One who wanders; a military scout.
The tenth Ranger (CVA-61), a Forrestal-class aircraft carrier, was laid down 2 August 1954 by Newport News Shipbuilding & Drydock Co., Newport News, Va.; launched 29 September 1956; sponsored by Mrs. Arthur Radford, wife of Admiral Radford, Chairman of the Joint Chiefs of Staff; and commissioned at the Norfolk Naval Shipyard 10 August 1957, Capt. Charles T. Booth II, in command.
Ranger joined the Atlantic Fleet 3 October 1957. Just prior to sailing 4 October for Guantanamo Bay, Cuba, for shakedown, she received the men and planes of Attack Squadron 85. She conducted air operations, individual ship exercises, and final acceptance trials along the eastern seaboard and in the Caribbean Sea until 20 June 1958. She then departed Norfolk, Va., with 200 Naval Reserve officer candidates for a 2-month cruise that took the carrier around Cape Horn. She arrived at her new homeport, Alameda, Calif., on 20 August and joined the Pacific Fleet.
The carrier spent the remainder of 1958 in pilot qualification training for Air Group 14 and fleet exercises along the California coast. Departing 3 January 1959 for final training in Hawaiian waters until 17 February, she next sailed as the flagship of Rear Adm. H. H. Caldwell, ComCarDiv 2, to join the 7th Fleet. Air operations off Okinawa were followed by maneuvers with SEATO naval units out of Subic Bay. A special weapons warfare exercise and a patrol along the southern seaboard of Japan followed. During this first WestPac deployment, Ranger launched more than 7,000 sorties in support of 7th Fleet operations. She returned to San Francisco Bay 27 July.
During the next 6 months, Ranger kept herself in a high state of readiness through participation in exercises and coastal fleet operations. With Carrier Air Group 9 embarked, she departed Alameda 6 February 1960 for a second WestPac deployment and returned to Alameda 30 August. From 11 August 1961 through 8 March 1962, Ranger deployed to the Far East a third time.
The next 7 months were filled with intensive training along the western seaboard in preparation for operations in the troubled waters of Southeast Asia. Ranger departed Alameda on 9 November for brief operations off Hawaii, thence proceeded, via Okinawa, to the Philippines. She steamed to the South China Sea 1 May 1963 to support possible Laotian operations. When the political situation in Laos relaxed 4 May, she resumed her operations schedule with the 7th Fleet. Arriving at Alameda from the Far East 14 June 1963, she underwent overhaul in the San Francisco Naval Shipyard 7 August 1963 through 10 February 1964. Refresher training out of Alameda commenced 25 March, interrupted by an operational cruise to Hawaii from 19 June to 10 July.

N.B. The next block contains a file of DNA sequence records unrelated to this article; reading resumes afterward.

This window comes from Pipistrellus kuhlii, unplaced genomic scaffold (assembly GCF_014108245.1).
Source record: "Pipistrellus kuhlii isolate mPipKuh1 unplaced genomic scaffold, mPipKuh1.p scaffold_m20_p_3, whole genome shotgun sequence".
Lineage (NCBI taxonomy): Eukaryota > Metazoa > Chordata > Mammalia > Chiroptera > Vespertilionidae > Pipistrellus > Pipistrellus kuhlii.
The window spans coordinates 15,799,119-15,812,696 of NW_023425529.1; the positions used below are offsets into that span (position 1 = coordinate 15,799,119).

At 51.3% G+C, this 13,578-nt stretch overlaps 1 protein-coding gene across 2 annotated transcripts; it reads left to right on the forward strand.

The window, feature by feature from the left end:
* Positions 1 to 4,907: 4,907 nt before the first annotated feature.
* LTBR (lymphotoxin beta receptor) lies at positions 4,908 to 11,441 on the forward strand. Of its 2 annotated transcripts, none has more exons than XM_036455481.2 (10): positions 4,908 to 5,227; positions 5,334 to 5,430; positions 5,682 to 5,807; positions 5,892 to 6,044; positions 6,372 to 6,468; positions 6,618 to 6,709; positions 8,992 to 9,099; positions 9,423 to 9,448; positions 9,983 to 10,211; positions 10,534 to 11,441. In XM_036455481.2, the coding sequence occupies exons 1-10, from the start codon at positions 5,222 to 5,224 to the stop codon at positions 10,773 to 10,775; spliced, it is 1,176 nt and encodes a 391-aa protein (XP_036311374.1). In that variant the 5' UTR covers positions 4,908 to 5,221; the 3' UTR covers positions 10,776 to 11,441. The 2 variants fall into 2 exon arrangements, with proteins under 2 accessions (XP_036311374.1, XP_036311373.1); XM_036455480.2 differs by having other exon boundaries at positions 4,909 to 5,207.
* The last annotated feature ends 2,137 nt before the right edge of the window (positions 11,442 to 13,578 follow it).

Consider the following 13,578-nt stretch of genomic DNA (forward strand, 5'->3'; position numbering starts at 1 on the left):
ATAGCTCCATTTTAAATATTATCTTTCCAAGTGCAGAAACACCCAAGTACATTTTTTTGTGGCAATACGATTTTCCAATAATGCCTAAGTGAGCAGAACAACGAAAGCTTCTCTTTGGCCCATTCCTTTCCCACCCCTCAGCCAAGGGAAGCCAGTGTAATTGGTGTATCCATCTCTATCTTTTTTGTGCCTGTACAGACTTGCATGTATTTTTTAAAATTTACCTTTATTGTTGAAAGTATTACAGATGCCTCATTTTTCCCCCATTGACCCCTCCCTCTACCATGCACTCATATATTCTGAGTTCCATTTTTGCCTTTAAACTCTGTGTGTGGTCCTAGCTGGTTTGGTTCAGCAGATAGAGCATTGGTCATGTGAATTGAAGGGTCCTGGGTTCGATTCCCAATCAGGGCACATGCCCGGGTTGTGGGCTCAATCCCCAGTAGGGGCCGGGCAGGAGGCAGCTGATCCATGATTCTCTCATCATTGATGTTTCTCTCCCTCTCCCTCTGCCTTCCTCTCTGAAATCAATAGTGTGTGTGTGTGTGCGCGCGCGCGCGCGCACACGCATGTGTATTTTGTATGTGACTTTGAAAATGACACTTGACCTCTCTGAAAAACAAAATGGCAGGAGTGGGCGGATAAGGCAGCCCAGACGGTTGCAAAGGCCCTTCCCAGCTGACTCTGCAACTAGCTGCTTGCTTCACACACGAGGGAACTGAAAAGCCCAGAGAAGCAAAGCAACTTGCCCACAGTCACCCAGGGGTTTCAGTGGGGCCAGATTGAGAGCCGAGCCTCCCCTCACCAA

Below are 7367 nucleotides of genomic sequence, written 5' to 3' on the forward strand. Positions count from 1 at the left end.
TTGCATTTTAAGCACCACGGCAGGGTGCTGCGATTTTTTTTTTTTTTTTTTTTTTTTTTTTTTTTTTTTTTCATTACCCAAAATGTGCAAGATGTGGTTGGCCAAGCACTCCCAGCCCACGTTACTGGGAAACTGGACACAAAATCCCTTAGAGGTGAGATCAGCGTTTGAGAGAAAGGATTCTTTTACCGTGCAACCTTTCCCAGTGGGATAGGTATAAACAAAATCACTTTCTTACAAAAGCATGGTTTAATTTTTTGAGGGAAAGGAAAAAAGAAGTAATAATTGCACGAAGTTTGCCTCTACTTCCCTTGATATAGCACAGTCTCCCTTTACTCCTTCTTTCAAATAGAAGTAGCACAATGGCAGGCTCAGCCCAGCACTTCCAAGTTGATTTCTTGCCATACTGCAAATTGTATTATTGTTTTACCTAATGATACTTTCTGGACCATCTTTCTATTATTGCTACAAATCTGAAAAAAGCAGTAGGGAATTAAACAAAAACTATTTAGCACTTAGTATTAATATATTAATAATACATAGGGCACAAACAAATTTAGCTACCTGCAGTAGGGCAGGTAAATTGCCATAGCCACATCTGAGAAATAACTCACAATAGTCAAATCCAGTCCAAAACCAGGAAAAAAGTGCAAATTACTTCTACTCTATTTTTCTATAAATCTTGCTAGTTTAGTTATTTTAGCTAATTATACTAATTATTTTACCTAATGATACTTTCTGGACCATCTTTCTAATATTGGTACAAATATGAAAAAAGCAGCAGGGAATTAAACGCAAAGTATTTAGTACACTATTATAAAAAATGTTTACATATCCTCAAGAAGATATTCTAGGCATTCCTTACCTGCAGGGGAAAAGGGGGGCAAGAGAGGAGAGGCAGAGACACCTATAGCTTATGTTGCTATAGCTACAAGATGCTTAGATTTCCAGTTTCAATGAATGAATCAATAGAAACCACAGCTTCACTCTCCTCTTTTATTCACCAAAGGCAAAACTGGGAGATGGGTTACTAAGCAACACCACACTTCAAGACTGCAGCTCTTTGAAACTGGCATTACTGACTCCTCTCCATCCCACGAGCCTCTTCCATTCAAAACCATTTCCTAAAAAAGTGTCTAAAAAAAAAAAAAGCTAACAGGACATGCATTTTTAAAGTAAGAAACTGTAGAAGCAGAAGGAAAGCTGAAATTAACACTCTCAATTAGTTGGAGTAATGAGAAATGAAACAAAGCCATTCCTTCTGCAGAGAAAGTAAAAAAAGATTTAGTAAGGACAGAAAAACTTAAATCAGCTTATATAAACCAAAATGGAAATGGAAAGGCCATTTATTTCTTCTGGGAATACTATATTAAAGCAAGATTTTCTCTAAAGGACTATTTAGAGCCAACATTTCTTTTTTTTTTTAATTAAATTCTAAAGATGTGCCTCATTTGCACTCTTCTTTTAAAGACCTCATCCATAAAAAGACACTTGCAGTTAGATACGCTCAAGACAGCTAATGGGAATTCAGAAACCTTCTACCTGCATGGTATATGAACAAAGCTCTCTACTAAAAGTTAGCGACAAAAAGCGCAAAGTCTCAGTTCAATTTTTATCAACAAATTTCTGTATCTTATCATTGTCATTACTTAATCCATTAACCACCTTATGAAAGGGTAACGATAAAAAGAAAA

Ranger again sailed for the Far East 6 August 1964. This deployment came on the heels of the unprovoked assault against Maddox (DD-731) on the night of 2 August and, two nights later, against both Maddox and Turner Joy (DD-951), by North Vietnamese motor torpedo boats. In retaliation for this aggression on the high seas by North Vietnam, President Johnson, on 5 August, directed the Navy to strike bases used by the North Vietnamese naval craft. As Ranger steamed from the western seaboard, some 60 attack sorties rose from the decks of Ticonderoga (CVA-14) and Constellation (CVA-64).
Ranger made only an 8-hour stop in Pearl Harbor 10 August, then hurried on to Subic Bay, thence to Yokosuka, Japan. In the latter port on 17 October 1964, she became flagship of Rear Admiral Miller who commanded Fast Carrier Task Force 77. In the following months, she helped the 7th Fleet continue its role of steady watchfulness to keep open the sealanes for the Allies and stop Communist infiltration by sea.